Like feudal ideals, communist philosophy sounds beautiful. Marx envisioned a perfect world where “society regulates the general production,” freeing a man from being tied down to one profession and allowing him to “hunt in the morning, fish in the afternoon, rear cattle in the evening, [and] criticise after dinner.” In this socialist paradise, social classes would cease to exist and everyone would be completely equal. 

Sounds like heaven on earth — almost too good to be true. The problem is that some people are understandably attached to their private property, which Marx wanted to abolish. After all, who would voluntarily give up the house they toiled for decades to acquire? And if these “selfish” property owners decide not to be charitable with the fruit of their life’s work, well, it is up to the state to steal their stuff, murdering or torturing anyone who resists. 

Marx wasn’t shy about recognizing the need for violence against communism’s opponents. He admitted that “there is only one way in which the murderous death agonies of the old society and the bloody birth throes of the new society can be shortened, simplified and concentrated, and that way is revolutionary terror.” If any doubts remain about his sanguinary disposition, he also wrote: “We have no compassion and we ask no compassion from you. When our turn comes, we shall not make excuses for the terror.”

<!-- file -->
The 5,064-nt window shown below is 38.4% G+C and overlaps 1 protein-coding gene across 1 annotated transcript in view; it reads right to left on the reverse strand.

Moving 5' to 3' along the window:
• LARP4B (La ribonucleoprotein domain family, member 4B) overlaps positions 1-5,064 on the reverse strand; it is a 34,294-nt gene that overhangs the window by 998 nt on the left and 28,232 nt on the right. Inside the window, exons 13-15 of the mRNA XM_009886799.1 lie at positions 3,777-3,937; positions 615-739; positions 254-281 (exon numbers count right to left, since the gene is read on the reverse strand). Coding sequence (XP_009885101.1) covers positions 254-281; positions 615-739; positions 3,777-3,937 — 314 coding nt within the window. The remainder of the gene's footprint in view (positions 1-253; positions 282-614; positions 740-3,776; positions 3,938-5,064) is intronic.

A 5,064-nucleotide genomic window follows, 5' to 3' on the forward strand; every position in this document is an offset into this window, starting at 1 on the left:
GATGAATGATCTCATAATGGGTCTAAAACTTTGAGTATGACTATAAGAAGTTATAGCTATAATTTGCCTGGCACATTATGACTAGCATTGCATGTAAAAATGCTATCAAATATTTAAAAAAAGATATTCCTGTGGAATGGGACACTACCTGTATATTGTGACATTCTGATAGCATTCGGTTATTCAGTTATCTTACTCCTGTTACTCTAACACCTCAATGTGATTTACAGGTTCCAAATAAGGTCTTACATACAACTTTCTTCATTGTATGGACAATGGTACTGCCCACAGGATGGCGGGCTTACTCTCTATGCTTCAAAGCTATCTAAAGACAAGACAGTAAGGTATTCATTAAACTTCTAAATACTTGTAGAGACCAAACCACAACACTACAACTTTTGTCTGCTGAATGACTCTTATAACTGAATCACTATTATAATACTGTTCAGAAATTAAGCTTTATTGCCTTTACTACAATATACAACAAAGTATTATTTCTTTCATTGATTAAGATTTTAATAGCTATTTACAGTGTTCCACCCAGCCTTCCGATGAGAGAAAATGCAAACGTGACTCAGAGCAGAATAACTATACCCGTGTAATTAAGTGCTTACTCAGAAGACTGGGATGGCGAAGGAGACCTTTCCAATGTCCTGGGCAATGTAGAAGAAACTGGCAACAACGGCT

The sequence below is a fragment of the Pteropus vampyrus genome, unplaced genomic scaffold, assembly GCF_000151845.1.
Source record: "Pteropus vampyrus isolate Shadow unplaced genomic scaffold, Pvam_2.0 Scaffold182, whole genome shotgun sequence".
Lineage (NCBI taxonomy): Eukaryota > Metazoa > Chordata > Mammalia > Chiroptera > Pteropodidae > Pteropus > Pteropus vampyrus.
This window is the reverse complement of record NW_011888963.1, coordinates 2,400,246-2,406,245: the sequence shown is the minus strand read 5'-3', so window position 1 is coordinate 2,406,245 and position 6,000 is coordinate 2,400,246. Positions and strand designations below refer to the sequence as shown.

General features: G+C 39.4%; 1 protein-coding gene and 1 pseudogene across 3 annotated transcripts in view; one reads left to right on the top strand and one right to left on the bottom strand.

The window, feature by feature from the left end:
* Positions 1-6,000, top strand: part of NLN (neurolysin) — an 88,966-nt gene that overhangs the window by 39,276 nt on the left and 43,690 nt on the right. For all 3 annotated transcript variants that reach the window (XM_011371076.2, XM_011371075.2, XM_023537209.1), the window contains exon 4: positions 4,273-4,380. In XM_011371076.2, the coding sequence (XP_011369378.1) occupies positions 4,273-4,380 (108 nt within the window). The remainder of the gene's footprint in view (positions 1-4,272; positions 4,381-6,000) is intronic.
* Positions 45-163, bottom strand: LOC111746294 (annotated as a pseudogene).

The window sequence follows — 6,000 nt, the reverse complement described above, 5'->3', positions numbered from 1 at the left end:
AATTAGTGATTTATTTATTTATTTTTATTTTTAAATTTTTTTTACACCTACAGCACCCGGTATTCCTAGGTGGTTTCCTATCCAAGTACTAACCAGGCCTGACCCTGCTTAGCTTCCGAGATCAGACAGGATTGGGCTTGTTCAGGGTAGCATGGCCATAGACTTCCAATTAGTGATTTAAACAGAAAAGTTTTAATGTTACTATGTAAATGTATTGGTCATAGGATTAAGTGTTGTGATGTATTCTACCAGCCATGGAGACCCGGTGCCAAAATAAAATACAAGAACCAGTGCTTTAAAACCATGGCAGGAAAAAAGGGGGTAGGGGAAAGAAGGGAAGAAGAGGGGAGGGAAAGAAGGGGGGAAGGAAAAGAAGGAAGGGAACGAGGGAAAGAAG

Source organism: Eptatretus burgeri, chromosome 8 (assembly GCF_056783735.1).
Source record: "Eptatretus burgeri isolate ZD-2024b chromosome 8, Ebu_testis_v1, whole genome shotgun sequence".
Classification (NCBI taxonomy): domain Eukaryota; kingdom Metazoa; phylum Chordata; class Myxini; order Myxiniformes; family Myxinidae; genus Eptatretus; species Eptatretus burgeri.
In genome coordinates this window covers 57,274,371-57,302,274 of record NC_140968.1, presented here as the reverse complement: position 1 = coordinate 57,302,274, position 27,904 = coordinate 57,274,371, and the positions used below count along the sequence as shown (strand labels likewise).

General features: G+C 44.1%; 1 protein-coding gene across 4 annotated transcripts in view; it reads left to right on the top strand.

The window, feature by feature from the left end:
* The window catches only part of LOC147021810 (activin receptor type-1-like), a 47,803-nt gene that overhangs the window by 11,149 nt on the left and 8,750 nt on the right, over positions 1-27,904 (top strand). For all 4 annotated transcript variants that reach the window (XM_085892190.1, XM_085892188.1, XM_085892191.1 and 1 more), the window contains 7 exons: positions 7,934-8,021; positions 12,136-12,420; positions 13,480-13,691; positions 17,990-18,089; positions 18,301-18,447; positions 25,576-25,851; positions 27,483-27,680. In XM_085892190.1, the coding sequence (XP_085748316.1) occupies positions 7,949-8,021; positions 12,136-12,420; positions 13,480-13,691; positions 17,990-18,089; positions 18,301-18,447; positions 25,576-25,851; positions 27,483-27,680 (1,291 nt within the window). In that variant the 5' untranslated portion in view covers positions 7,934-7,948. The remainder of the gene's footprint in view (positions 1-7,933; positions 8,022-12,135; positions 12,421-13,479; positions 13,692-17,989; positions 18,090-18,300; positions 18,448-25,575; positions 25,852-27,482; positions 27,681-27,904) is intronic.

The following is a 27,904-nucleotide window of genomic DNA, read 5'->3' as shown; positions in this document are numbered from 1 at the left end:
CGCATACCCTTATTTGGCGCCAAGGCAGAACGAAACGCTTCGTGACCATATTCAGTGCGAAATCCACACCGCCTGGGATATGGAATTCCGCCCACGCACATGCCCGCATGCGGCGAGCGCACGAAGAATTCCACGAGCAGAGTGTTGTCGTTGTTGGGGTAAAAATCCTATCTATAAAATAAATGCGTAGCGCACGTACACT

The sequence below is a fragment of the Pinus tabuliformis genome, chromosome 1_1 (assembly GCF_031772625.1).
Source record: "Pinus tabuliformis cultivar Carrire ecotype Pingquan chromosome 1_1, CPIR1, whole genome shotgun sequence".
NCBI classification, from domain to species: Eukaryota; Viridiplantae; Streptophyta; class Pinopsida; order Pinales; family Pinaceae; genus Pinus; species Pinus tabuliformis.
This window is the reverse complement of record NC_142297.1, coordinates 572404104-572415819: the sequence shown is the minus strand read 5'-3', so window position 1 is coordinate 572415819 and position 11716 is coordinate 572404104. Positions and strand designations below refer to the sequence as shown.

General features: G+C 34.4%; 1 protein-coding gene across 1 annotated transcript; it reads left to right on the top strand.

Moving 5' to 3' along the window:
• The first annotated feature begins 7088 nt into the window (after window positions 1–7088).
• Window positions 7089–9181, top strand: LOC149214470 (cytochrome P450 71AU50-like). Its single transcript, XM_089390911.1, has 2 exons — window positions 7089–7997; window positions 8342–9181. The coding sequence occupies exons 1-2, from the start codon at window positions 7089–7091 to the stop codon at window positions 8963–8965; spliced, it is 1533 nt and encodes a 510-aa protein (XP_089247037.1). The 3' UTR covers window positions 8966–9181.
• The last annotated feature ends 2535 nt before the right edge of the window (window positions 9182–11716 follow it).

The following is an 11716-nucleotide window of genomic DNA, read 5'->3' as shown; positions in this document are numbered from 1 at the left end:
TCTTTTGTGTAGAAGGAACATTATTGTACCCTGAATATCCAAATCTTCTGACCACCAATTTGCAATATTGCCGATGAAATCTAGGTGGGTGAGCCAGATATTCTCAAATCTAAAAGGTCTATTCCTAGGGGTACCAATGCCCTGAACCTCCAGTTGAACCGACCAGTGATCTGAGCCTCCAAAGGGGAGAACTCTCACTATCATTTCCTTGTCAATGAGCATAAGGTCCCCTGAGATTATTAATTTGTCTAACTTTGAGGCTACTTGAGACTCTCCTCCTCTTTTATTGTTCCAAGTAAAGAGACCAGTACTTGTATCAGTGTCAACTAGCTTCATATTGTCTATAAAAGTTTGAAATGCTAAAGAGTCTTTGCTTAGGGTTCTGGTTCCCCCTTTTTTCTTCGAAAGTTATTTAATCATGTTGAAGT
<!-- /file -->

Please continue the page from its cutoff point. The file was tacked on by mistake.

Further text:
Given Marx’s embrace of terror and the bloody methods required to enact communism, it is clear that the psychopaths responsible for the Soviet gulags, the Cambodian Killing Fields, and the at least 45 million who died under Mao Zedong’s rule were not “betrayers” of communism, but faithful followers of communism and Marx’s highest champions. They followed their master’s blueprint perfectly. 

The dangerous idea that communism really just means “sharing is caring” is not just wrong, it is evil. Communism should be viewed with the same disdain we hold for fascism.

Ironically, Americans would be much safer if they lived under Don Quixotes who wanted to make chivalry cool again than they would be under a Marxist regime. Nobody in their right mind would want to return to the politics of the Middle Ages, but if given a choice between enjoying the occasional jousting tournament in Central Park or starving in a communist prison camp, I know what I would choose.